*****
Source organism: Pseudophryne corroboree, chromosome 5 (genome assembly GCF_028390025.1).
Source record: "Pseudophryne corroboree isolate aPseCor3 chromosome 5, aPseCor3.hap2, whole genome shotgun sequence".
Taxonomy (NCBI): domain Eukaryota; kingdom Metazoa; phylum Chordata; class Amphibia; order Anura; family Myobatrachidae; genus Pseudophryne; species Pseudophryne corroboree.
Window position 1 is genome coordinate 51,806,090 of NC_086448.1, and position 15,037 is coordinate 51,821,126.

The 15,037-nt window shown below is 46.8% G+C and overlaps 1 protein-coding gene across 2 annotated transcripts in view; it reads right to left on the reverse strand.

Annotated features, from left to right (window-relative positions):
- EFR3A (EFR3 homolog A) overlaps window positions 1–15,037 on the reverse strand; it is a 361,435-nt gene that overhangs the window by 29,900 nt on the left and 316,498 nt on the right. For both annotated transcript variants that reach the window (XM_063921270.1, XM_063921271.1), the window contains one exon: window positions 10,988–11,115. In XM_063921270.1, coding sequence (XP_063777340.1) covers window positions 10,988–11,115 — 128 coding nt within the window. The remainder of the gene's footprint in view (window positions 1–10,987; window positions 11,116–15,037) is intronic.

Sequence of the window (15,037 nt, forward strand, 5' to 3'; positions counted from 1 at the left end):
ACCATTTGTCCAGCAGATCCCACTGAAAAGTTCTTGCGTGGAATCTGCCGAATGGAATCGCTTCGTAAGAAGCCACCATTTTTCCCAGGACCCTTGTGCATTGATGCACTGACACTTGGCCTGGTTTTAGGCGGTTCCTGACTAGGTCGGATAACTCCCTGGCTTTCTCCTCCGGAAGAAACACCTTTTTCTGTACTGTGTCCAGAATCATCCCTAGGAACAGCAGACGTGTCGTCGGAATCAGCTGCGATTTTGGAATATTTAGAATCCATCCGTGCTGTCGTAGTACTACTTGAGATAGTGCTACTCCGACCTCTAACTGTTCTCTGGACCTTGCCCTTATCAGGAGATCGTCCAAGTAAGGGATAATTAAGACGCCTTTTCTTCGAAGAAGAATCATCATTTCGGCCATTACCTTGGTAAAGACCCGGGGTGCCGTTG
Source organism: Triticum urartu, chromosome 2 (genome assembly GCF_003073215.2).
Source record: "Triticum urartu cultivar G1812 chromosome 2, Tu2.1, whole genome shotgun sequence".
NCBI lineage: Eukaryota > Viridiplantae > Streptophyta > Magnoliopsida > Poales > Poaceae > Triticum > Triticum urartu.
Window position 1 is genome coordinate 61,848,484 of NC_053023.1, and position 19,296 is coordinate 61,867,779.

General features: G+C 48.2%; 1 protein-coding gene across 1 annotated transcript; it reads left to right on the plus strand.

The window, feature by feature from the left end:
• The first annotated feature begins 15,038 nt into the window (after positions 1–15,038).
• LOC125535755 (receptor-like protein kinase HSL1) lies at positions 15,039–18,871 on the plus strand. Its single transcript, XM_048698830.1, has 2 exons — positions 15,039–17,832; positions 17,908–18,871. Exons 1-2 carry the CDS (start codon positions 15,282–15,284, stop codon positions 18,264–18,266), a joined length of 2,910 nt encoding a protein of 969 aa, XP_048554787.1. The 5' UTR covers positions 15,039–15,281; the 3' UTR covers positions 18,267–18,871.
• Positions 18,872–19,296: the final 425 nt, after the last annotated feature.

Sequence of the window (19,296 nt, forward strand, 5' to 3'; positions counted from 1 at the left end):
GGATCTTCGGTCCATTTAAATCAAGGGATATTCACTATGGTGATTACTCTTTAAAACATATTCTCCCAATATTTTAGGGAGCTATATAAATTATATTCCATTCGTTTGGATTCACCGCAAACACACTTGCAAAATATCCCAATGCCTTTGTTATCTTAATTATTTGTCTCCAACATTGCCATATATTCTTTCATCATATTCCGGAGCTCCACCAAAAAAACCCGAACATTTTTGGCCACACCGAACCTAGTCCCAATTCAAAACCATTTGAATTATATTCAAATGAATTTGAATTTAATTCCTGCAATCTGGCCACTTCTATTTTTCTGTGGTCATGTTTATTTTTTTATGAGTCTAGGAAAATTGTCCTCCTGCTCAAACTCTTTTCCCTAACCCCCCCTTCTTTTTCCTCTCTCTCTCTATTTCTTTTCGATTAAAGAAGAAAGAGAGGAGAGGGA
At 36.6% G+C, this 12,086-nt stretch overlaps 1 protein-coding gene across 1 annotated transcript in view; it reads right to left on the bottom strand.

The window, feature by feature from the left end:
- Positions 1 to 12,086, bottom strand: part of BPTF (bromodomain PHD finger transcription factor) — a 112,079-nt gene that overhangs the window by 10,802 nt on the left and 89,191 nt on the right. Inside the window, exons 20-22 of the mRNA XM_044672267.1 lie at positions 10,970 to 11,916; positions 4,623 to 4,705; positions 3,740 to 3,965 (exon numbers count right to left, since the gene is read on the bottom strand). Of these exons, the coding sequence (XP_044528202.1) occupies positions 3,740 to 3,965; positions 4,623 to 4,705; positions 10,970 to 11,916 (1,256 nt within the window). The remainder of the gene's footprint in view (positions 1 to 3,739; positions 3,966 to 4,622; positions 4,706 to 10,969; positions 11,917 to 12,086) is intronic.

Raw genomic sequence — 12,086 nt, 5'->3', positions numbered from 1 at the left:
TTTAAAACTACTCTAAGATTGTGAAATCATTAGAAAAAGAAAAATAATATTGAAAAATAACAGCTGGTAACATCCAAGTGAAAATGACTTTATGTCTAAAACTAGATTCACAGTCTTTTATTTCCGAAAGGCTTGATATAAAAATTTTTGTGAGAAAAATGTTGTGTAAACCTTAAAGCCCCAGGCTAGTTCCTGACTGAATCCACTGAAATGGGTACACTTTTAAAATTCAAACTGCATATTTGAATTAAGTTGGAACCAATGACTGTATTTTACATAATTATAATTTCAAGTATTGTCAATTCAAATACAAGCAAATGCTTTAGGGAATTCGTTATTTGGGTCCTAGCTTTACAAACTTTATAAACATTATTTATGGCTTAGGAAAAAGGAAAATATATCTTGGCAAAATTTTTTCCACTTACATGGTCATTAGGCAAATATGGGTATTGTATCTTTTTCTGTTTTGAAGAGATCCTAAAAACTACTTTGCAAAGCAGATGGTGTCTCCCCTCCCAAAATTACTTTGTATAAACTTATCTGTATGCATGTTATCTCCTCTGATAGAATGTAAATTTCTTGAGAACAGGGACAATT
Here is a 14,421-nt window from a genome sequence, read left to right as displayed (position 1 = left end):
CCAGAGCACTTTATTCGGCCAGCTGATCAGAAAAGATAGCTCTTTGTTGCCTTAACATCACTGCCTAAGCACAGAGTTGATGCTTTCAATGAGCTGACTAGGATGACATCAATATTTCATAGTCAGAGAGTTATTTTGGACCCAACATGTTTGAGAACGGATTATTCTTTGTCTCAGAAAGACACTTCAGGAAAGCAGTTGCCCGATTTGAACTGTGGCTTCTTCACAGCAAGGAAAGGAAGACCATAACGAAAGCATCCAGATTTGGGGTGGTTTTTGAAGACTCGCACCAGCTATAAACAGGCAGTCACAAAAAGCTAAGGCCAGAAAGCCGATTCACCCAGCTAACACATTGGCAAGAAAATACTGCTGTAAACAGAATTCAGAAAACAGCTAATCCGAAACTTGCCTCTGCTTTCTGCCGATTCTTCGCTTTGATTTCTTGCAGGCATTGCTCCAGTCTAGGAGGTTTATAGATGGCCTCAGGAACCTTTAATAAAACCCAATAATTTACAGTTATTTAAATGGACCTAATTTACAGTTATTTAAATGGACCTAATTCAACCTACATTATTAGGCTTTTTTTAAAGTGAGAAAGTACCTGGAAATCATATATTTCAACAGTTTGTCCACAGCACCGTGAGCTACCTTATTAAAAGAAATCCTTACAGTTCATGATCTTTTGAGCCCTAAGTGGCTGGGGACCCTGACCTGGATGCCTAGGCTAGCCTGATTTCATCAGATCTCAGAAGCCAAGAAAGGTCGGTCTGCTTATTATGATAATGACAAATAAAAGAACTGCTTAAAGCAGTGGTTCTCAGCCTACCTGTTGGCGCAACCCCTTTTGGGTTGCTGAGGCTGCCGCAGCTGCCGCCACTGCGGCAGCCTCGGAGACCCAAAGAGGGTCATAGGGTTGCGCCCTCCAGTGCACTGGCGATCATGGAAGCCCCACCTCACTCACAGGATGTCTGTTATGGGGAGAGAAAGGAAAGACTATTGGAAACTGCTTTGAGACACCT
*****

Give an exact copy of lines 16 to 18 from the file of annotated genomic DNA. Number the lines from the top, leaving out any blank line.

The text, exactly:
• The first annotated feature begins 15,038 nt into the window (after positions 1–15,038).
• LOC125535755 (receptor-like protein kinase HSL1) lies at positions 15,039–18,871 on the plus strand. Its single transcript, XM_048698830.1, has 2 exons — positions 15,039–17,832; positions 17,908–18,871. Exons 1-2 carry the CDS (start codon positions 15,282–15,284, stop codon positions 18,264–18,266), a joined length of 2,910 nt encoding a protein of 969 aa, XP_048554787.1. The 5' UTR covers positions 15,039–15,281; the 3' UTR covers positions 18,267–18,871.
• Positions 18,872–19,296: the final 425 nt, after the last annotated feature.